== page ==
Thursday, September 27, 2007

In solidarity with the Burmese martyrs

This essay is part of a (more or less) weekly feature on this blog that presents interesting stories from elsewhere in the world, particularly Africa, that are little reported in the American media. It's part of my campaign to get people to realize there is a lot going on in the world outside the US, Israel, Iraq, North Korea and Iran.



Today is the tenth day of protests in Burma (also known as Myanmar). The military dictatorship in the country is widely acknowledged as one of the three most repressive regimes in the world. The protests against deteriorating living conditions in the isolated nation were led by Buddhist monks but demonstrations grew to many tens of thousands as the days went on.

The military, in power since 1962, ordered soldiers to fire on the peaceful protesters. At least nine were killed in the massacre with more injured. Additionally, the forces of disorder went on the rampage, as truckloads of troops in riot gear also raided Buddhist monasteries on the outskirts of Yangon [the capital, also known as Rangoon], beating and arresting dozens of monks.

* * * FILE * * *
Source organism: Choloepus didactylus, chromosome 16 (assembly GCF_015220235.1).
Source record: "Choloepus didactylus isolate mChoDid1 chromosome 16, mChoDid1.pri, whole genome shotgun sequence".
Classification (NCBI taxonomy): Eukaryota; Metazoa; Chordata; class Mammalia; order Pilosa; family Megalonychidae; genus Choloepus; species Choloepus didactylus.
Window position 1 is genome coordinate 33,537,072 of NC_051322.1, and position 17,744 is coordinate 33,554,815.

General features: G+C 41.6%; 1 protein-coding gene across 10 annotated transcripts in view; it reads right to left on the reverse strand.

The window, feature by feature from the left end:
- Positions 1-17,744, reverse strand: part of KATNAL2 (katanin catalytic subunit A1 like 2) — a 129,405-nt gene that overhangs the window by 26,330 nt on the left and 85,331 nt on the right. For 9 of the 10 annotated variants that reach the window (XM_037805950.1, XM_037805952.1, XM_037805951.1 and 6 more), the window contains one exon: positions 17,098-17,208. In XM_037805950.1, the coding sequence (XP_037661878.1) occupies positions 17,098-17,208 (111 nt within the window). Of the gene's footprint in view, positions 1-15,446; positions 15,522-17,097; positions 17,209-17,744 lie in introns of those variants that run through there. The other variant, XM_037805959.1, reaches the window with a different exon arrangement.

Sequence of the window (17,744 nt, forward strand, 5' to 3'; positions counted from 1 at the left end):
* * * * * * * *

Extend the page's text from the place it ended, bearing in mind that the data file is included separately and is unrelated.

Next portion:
Observers fear that the bloodshed could get worse. In 1988, the military butchered thousands of peaceful anti-government protesters. And there's no reason to think that the desperate despots wouldn't resort to such barbarity again to preserve their power,

2 comments:

TourPro said...

"Regular" media seems to be ignoring this story except for some passing mentions.

Not sure what can be done. Diplomacy? UN? Sanctions? Strategic bombing? In the meantime, the crackdown continues. Unfortunately, Burma does not have much that the international community can threaten. Really, the only thing that might help is the Chinese - and I'm not seeing that happening anytime soon. This kind of action is right out of their textbook for controlling dissent - they are just much better at preventing information flow out. The killing of the Japanese cameraman is super disconcerting as international witnesses are critical in these events.

Brian said...

I don't watch US TV news but if they're ignoring it, it's hardly shocking given the way it operates nowadays.

There isn't a lot that can be done directly. But from what I've heard, the Burmese junta craves international legitimacy, as demonstrated by their rep's speech to the UN earlier this week. So keeping the spotlight on their horrors is important.